complex which includes a post office, art gallery, restaurant, RV park, several shops, two gas stations and a 368 room hotel. This is the first stop on the park shuttlebus system, a free service that next reaches the visitor center, Sunset Point, Sunset Campground, and the southernmost stop at Bryce Point. The return route visits several more overlooks, and the full drive takes about 50 minutes. Beyond Ruby's Inn the land gradually rises and becomes covered by quite thick forest of ponderosa pine as the road crosses the park boundary and passes a one mile side road that leads to the first overlook,
, where the pink and orange hoodoos are every bit as beautiful as at the more famous vistas further south, just on a slightly smaller scale. The point looks out over Fairyland Canyon, a narrow, sheltered ravine separated from the main amphitheater by a high promontory to the south (Boat Mesa), and so offering slightly more intimate views (see
). Two trails start here - the
that descends deep into the eroded landscape, eventually meeting the rim again at Sunrise Point.
map, showing all roads, trails and viewpoints.
Fairyland Point can be visited without payment because the side road forks off one mile north of the national park entrance station. But once through here, and paying the $25 entry fee, the main road passes by the visitor center/museum and the 104-site North Campground
, set in wooded land just a short walk from the rim. This is one of two campsites within the park, the other being Sunset Campground
1.5 miles further south, on the west side of the road further away from the cliff edge. Nightly prices (2018) are $20 for a tent site and $30 for an RV site, while for those who prefer free camping without any facilities (or neighbors), the nearest places are in the Dixie National Forest along track FR 117, forking off UT 12 six miles west of the park turn-off.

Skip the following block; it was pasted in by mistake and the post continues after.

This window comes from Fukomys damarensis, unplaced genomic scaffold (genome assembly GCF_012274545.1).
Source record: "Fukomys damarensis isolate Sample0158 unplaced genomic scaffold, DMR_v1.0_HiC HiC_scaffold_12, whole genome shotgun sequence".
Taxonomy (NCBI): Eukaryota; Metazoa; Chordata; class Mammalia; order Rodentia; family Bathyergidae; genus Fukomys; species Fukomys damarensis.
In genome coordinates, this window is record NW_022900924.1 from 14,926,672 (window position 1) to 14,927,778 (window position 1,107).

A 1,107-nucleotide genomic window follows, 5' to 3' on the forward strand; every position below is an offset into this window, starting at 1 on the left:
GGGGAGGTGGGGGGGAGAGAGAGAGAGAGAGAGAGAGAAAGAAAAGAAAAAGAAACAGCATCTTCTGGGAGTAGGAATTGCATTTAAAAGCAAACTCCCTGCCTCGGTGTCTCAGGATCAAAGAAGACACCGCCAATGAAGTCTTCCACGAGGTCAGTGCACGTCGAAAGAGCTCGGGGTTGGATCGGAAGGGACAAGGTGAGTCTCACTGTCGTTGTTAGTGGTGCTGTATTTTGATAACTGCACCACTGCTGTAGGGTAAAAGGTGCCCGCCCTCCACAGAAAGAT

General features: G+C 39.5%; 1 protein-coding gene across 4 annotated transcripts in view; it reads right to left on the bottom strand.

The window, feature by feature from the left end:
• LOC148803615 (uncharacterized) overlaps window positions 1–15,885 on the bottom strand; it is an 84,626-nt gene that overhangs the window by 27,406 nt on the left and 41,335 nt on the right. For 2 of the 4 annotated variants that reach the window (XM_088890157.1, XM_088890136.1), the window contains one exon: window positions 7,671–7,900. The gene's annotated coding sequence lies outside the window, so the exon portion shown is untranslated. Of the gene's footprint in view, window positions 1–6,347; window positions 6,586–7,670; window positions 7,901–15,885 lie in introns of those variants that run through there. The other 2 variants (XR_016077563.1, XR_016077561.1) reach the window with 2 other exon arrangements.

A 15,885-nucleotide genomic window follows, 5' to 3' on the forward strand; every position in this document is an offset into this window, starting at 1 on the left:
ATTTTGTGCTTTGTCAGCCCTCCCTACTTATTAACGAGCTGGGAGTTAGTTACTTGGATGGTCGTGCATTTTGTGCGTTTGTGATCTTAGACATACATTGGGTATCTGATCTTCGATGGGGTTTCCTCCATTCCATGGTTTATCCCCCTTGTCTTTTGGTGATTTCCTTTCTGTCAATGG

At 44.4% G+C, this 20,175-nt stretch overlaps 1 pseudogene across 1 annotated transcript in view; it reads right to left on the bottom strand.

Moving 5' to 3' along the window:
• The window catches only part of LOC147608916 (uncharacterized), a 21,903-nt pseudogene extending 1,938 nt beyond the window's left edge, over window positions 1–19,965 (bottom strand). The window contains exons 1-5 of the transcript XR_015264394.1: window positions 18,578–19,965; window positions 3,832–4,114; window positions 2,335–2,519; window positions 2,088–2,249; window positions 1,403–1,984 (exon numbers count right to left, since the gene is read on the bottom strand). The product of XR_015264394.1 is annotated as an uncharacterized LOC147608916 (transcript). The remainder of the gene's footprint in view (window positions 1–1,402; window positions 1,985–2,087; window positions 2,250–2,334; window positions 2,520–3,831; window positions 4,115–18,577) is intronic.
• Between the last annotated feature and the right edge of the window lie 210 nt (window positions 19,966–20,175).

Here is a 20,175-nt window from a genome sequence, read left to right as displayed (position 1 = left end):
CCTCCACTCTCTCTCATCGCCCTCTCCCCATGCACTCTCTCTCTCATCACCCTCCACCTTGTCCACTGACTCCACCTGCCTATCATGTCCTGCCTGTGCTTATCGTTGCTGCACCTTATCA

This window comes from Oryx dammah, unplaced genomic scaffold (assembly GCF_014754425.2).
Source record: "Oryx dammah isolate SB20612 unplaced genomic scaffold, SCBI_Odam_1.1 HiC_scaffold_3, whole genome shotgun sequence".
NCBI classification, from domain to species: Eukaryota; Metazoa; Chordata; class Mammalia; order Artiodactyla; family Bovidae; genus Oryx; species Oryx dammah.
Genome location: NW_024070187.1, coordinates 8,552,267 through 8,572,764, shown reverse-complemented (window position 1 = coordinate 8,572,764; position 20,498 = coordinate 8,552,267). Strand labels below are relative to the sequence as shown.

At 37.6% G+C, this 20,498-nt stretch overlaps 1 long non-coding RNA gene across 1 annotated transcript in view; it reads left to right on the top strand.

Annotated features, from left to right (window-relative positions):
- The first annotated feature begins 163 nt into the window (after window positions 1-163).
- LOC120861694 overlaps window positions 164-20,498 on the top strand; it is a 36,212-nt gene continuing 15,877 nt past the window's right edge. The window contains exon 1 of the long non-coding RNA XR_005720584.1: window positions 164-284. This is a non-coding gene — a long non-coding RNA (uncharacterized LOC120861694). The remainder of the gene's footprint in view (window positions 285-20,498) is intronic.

The Main Viewpoints
The rim near the North Campground overlooks the largest and most colorful area of formations in the park, best viewed from the next four named viewpoints (Sunrise
, these latter two reached by another side road). Sunset Point has perhaps the finest views of all,
as it projects out a little from the rim and is situated in between the 2 ravines that run through the hoodoos - Campbell Canyon in the north and Bryce Canyon in the south, at the center of Bryce Amphitheater (see 360 degree panorama
). Sunrise Point is part of a developed section of the plateau with such facilities as a nature center, lodge and general store, while the other three are more isolated though all are often very busy. All may be visited by the NPS shuttlebus, and by frequent tour buses, which usually allow only a brief glimpse of the sights before moving quickly on to the next overlook. Besides the Rim Trail that connects all the viewpoints, seven paths
descend from the plateau; they are interlinked and allow for various loop hikes, lasting from one hour to all day. Peekaboo
, Queens Garden
are the most popular, this latter passing two of the most photographed features in Thor's Hammer (a slender hoodoo) and Wall Street (a slot-like ravine). Most people just walk a short distance down one of the routes then return the same way, however. The quietest trail is the one to the Hat Shop